Bass Coast Council sets gender equality landmark
Bass Coast Shire Council has announced landmark parental leave initiatives to close the gender gap in workplaces.
In a series of firsts for the local government sector, the council has removed the difference between primary and secondary carers, meaning mothers, fathers and same sex partners are now entitled to the same paid leave.
The council has also set a new industry standard for its 400 employees by increasing paid parental leave from 14 weeks to 16 weeks for both parents.
Superannuation contributions will also now be made for everyone on unpaid parental leave for a full year.
“These actions are bold and designed to address gender-based inequalities,’’ said Bass Coast Shire Council Chief Executive Ali Wastie.
“It’s simply the right thing to do.
“Increasing the length of time for paid parental leave and making it equal for parents has added advantages for the family. New mums, dads and same sex partners will have more time to bond with their babies and support each other in parenting.
“Through these actions Bass Coast Shire Council is strengthening our own community and I hope that other public sector authorities at local, state and federal level will follow our example.’’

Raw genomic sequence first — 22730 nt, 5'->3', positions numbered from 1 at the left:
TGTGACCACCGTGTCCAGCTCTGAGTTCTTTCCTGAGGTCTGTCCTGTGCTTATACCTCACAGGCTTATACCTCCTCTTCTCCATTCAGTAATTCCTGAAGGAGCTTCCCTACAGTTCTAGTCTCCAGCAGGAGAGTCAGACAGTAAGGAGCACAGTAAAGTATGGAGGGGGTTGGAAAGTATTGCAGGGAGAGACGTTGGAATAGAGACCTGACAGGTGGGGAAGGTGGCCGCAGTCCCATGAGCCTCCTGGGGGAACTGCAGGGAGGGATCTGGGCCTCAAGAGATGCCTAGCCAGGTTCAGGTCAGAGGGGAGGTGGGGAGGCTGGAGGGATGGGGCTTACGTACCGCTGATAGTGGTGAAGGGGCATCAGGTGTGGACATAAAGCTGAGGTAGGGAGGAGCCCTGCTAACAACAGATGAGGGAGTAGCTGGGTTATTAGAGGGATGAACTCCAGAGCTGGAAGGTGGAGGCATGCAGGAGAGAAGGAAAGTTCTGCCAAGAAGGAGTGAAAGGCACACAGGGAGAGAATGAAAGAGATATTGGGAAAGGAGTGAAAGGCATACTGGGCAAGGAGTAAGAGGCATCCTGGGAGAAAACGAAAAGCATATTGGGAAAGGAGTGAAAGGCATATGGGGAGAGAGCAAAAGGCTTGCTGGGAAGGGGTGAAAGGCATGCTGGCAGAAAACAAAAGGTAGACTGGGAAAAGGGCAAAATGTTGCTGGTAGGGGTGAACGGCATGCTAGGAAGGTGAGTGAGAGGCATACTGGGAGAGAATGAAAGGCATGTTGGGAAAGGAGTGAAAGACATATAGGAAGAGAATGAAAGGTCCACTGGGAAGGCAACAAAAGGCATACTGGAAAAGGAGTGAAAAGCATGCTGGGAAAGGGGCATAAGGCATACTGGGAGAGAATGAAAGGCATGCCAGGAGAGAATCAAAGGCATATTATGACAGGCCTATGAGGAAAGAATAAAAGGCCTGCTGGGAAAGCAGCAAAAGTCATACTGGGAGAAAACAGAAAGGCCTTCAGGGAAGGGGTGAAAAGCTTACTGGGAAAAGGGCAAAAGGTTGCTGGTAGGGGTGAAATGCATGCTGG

The council will promote and encourage the take up of flexible work arrangements for employees with caring responsibilities to allow for working hours to be spread across 24 hours, seven days a week.
To increase employee confidence to request individual flexible agreements approval for these arrangements will be the default position.
Refusal must be justified to the Council CEO.
Bass Coast Shire Council abides by the State Government’s rate cap and rates will not increase as a result of these initiatives to reduce the gender pay gap.
Costs will be absorbed into existing budgets.
Council support officer Kelly Male who is almost eight months pregnant welcomed the changes.
“These changes will help our family and other families so much. The additional two weeks’ paid leave will help us significantly and the guaranteed superannuation payment for 12 months takes away the worry of missing out while caring for my family,’’ Ms Male said.
Victoria’s Public Sector Gender Equality Commissioner Dr Niki Vincent welcomed the changes.
“It’s great to see a public sector agency leading the way by removing the definition of ‘primary and secondary carer’ and in so doing, removing assumptions around rigid gender roles for parents and carers,’’ Dr Vincent said.
“In addition to this, by paying superannuation on parental leave, Bass Coast Shire Council is helping to close the superannuation gap, which currently penalises those who take time out to care for their children – predominantly women, who on average retire with significantly less superannuation and less financial security."